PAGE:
The story of Joachim Tongoona Made
IT is now 41 years since I witnessed Abel Muzorewa’s Auxiliary forces gang-rape my elder sister and the horrific incident remains etched in my psyche.
I was only 15 years old.
Five days later I would revenge the rape of my sister by killing the leader of the cruel Auxiliary forces.
It was around 6pm in August 1979 when I heard my sister screaming at the cattle kraal which was about two hundred metres away from our homestead, Mhike, a few kilometres away from Gokomere Mission in Zimuto, Masvingo North.
I rushed to the kraal to rescue her thinking she had been bitten by a snake, since a lot of them moved about in summer.
But to my utter horror and distress, Auxiliary soldiers were taking turns to rape my 18-year-old sister.
There was nothing I could do to save her because they were all armed with guns while all I had was a sjambok I meant to use to kill the snake.
That very night I went to attend a pungwe in Chivavarira Mountain.
It was my first time to attend a pungwe since the closure of my school, Bondolfi Mission, just before I completed my Grade Seven.
I narrated my tribulation to the freedom fighters who later came with a plan to deal with the merciless soldiers.
A Mr Munguri, one of the villagers, told the freedom fighters that he was going to hold a ceremony of appeasing the dead (kurova guva) at his homestead.
Cde Soperai then hatched a plan to trap the Auxiliary soldiers at Munguri’s ceremony.
The poorly trained Auxiliary soldiers were notorious for raiding food and beer at gatherings and ceremonies.
They even raided funeral wakes.
I was tasked to look for mudzepete (boophone disticha plant) which was going to be used to prepare the poisonous beer.
I went to the sacred part of Chivavarira Mountain, together with my friends Gilbert Matembwe, Cosmas Teurai and Tawanda Makoni.
Getting the plant was not a difficult task since we all knew it and we took it to Munguri homestead which was in the African purchase area (farms).
We handed it to the elderly women who were preparing the beer.
Villagers were told at a pungwe meeting a night before the ceremony that they were to wait to be served beer by the elderly women who knew clay pots with beer brewed from mudzepete and beer brewed from rapoko.
Everything went according to plan on that historic day.
Munguri homestead was swamped with villagers who wanted to witness the ceremony but, most importantly, they wanted to witness the capture of the Auxiliary forces who had given them a hard time.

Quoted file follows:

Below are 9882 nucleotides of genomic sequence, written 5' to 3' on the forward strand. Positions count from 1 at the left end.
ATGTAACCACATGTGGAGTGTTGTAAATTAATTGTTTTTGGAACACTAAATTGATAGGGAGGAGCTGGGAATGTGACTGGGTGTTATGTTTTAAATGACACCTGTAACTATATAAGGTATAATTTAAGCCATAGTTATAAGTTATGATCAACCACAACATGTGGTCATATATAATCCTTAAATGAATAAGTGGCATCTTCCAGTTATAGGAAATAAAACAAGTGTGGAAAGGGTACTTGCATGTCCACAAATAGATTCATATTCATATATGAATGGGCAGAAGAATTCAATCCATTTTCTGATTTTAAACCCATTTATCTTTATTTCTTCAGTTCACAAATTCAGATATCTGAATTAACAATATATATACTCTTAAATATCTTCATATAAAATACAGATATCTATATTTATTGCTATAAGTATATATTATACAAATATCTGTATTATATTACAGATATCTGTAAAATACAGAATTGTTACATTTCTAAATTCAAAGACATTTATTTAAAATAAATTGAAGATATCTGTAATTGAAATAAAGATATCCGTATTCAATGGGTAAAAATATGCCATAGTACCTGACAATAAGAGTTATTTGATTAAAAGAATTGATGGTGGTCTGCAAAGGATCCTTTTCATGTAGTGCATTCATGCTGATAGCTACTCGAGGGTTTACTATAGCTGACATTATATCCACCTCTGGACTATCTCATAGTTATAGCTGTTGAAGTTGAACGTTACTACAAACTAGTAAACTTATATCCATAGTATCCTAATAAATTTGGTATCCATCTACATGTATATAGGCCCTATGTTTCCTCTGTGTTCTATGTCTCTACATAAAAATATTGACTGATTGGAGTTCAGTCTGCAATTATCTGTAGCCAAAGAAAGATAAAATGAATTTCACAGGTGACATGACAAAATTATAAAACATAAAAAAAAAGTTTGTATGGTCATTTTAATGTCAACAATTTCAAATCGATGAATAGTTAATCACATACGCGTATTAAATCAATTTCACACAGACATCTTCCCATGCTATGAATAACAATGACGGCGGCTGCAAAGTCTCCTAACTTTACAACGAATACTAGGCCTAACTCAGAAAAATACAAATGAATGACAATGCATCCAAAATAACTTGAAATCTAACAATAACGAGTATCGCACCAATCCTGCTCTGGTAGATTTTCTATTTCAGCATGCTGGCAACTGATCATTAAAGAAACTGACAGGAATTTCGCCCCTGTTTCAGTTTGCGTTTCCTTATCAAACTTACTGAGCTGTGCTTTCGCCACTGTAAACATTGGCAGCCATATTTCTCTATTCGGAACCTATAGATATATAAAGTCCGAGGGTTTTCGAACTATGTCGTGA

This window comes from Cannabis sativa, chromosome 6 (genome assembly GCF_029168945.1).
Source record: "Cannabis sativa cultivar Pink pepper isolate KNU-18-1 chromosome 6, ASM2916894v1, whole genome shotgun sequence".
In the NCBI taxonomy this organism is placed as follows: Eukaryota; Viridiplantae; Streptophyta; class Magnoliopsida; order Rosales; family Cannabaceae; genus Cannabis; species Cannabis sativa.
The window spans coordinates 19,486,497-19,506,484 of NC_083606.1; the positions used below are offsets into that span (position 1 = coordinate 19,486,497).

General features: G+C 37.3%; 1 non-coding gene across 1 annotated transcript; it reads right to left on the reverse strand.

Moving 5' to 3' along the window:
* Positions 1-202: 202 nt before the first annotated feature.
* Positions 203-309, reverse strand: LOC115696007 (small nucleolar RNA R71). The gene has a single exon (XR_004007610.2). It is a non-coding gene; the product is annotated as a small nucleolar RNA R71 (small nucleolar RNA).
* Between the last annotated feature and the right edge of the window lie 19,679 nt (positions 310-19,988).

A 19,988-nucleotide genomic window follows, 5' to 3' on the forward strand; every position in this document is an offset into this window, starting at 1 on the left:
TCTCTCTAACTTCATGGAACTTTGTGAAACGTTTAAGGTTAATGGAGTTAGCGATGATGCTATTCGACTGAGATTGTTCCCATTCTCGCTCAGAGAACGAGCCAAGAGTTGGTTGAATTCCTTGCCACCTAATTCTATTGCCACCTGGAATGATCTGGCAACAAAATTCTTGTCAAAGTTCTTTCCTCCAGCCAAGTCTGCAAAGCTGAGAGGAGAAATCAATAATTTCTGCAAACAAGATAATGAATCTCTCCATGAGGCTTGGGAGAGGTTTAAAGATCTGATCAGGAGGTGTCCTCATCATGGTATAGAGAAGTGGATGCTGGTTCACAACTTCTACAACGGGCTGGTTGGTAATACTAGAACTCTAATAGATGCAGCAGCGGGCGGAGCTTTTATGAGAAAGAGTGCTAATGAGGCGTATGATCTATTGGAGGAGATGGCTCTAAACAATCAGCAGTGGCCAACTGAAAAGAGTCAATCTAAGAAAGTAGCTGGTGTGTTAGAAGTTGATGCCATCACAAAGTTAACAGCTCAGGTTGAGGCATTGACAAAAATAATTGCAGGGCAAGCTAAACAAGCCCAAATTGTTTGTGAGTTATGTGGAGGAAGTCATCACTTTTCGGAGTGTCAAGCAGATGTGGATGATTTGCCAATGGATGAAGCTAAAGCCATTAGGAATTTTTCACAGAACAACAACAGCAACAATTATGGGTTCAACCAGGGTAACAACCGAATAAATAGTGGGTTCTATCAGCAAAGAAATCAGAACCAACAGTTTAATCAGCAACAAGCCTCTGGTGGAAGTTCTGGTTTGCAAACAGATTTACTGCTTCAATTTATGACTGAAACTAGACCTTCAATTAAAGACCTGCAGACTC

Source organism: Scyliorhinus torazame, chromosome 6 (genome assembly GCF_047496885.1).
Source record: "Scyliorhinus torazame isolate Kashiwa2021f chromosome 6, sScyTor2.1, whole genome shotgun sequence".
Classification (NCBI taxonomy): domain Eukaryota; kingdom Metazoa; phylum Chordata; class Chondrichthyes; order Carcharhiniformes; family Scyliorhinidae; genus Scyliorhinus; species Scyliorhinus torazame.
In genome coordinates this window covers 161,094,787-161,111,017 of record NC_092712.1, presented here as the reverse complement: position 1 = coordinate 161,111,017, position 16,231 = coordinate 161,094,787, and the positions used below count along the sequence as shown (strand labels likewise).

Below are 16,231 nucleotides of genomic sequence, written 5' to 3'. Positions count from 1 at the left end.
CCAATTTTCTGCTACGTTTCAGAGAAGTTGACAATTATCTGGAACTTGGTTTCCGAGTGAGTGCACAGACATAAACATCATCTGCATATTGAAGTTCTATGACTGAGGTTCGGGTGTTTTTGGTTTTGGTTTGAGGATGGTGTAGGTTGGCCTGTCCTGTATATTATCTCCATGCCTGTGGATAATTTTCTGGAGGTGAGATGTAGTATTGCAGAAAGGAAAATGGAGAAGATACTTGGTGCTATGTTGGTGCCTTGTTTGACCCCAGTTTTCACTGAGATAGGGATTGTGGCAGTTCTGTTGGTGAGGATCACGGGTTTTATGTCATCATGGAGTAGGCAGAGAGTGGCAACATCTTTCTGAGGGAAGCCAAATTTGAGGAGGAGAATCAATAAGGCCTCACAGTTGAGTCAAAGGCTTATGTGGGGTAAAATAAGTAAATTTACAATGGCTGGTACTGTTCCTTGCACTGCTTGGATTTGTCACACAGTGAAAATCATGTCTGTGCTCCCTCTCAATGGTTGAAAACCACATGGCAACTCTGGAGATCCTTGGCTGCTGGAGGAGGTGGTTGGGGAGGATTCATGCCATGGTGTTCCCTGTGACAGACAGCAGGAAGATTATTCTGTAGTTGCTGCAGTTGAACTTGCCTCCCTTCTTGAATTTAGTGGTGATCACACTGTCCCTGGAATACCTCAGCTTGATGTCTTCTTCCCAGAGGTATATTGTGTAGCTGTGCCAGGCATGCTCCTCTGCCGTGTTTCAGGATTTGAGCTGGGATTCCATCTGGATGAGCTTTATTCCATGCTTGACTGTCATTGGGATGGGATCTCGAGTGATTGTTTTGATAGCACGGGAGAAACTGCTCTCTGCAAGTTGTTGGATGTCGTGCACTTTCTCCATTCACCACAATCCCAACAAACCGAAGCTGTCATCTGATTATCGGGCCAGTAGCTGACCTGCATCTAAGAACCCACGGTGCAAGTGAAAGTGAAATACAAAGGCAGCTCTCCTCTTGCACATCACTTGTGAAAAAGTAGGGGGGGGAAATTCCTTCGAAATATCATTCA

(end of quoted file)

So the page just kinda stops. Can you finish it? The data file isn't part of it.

As per their norm, the Auxiliary forces came and raided the ceremony late in the afternoon.
Although I knew they had fallen into our trap, I ran away upon seeing faces of the soldiers who raped my sister but I did not go far.
I patiently watched them from a mango tree which was some few metres away from the homestead.
The barbaric Auxiliary soldiers first ate meat from the pots and poured soil after they were satisfied before they started drinking beer.
I was happy when they started drinking because I knew they would soon be drunk and lights out.
Mudzepete unodhaka varume.
They started frequenting the toilet and I knew they were getting drunk.
A few minutes later, those who were going to toilet would not return, they would sleep and soil themselves.
All this time, Cde Soperai and his fellow ZANLA fighters Bruce Tichatonga, Simukai who used to operate by himself, Bazooka, Gunpowder,Chenjerai Magorira and Tashinga Vana VeZimbabwe were watching from their base on Chivavarire Mountain.
They descended Chivavarire Mountain at around 6pm, by which time all the Auxiliary forces were inebriated.
They were all half-dead.
I was again given the task, with my fellow mujibhas, to pull the drunken soldiers to Mushagashi River, about a kilometre from Munguri homestead.
I had flashbacks of the rape of my sister when I saw the gang leader among the drunken Auxiliary soldiers.
I then pleaded with Cde Soperai, the commander, to allow me to deal with the Auxiliary soldier who was in charge when my helpless sister was raped.
I struck him in the head with the handle of a hoe; so vicious was my blow that I knew he would not survive.
I was scared because I was not a trained killer and so did not wait around but hurriedly scampered off from the scene.
The rest of the Auxiliary forces, 14 of them, were dealt with by the freedom fighters.
Compiled by Jacob Sigauke.